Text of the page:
Friday, 13 January 2017

Colour - A Bird In The Hand

I was recently asked if it there might be software available that would restore perfect white balance to jpegs of birds captured in the hand.  I am not aware of any software guaranteed to do this accurately every time without the aid of a white balance card when the images are first captured.  If there were, cameras would surely already be using this in place of current auto white balance algorithms, which, let's face it, can be rather hit-and-miss.  This got me thinking about typical in-the-hand photos and wondering, why ringers (banders) and photographers don't take a moment to properly cater for exposure and white balance when capturing these images.  After all, a lot of work has gone in to catching the bird.  Surely having a mini in-field studio setup nearby is not a major impediment, assuming of course the bird is not stressed and there is a moment or two to take some record shots.  In the time it takes the ringer to process the bird a photographer could quickly rig up a decent neutral mid-grey backdrop in an area with suitable lighting. But this is rarely the case.

Yellow-browed Warbler Phylloscopus inornatus - a real treat to observe and photograph in the hand. Unfortunately, images like this are often less than perfect owing to a contrasting backdrop and unavoidable lighting conditions.

I gave this problem some thought and concluded that there must be a tool and a simple process ideally suited for ringers/photographers in the field which would help improve the quality of images captured and help get the most of these images in terms of exposure and white balance control.  After a bit of internet searching I came across a product by Manfrotto called Lastolite Ezybalance.  I decided to purchase one to test out it's handling and, in particular, to compare it's neural white balance with the professional, and far more expensive, Colorchecker Passport.

The Lastolite comes in three sizes ranging from 30cm up to 75cm.  The 30cm one costs about €25 and should be more than adequate for photographing passerines at least.  The unique selling point for our purposes is that the product folds down to one third of it's working size to allow easy transport.  Unboxed, the ezybalance comes in a nylon pouch to keep it from unfolding, plus a useful user guide (HERE).  As soon as the ezybalance is removed from its pouch it automatically expands to full size.  It seems really durable, with a nice matt finish to minimise reflection.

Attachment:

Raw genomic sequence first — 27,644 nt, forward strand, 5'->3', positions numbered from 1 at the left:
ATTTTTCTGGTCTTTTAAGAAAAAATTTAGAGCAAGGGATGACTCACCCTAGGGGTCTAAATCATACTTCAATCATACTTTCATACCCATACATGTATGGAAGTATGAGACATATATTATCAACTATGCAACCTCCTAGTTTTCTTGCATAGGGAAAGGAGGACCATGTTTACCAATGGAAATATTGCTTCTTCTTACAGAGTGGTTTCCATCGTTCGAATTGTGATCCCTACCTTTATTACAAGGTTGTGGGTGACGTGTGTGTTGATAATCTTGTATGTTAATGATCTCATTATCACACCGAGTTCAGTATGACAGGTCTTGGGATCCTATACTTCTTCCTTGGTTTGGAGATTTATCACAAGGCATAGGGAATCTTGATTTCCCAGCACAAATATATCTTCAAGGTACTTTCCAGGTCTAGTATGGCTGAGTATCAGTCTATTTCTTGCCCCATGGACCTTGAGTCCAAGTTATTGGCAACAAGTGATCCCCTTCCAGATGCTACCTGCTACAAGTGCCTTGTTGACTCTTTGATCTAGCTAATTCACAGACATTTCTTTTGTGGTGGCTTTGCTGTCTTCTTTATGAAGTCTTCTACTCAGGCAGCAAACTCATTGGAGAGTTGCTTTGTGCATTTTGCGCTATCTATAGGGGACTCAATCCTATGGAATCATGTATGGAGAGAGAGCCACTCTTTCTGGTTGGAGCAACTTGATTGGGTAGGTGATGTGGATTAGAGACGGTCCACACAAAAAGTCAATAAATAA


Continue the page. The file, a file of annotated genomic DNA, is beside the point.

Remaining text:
One side of a the ezybalance is an 18% reflectance or mid-grey card with a white and black surround.  This is intended for exposure capture but may also be used for white balance correction.  The other side is a paler approx. 60% reflectance, neutral grey card more specifically intended for white balance correction than exposure metering.

Compared simply with the white-balance card from my X-rite Colorchecker passport I detected a very slight difference so I suspect the ezybalance which I purchased is not 100% neutral.  In fact I am pretty sure I can see a slightly warm yellow cast in it with the naked eye.  But for €20 its pretty good.  The 18% reflectance card is not too bad either and, given its usefulness for exposure metering I recommend using this side of the card for both exposure and white-balance purposes.  Okay so strictly speaking this method may not give 100% perfect white balance, but coming from a low base where few people introduce any white balance tool to their photographs, this is a good starting point.

Recommendations for using this card in the field would be to clip the card onto a pole mounted using a couple of clamps or clothes pegs, oriented vertically.  The card needs to be located in the shade if conditions are sunny.  It can be located out in the open if conditions are overcast.  In order to avoid lens and perspective distortion, and to minimise stress on the bird I recommend using a long lens 200mm plus and hanging back a bit from the subject.  Ideally place the camera on a tripod with everything already framed.  Before the bird is introduced, having already decided on an appropriate shutter speed and aperture check the exposure based on the 18% grey card, filling the frame with the card as recommended.  Based on the available light you might want to play around a bit more with ISO, aperture and/or shutter speed.  Just to be on the safe side I would recommend some exposure bracketing and of course shooting in RAW.  Now with the studio all set up it's just a matter of waiting for the model to arrive.  As the camera and settings are already set, it may take as little as a minute or two to obtain a perfect photographic record of the subject which can be reasonably corrected to a high standard for exposure and white balance.

On the left we have the original image warts and all.  On the right, a mock up of how the same image might have looked with a neutral backdrop such as the ezybalance card, positioned in a more controlled location in terms of diffuse lighting.  I hope this short note prompts some ringers and photographers to consider improvements in the capture of in the hand images come this year's ringing season.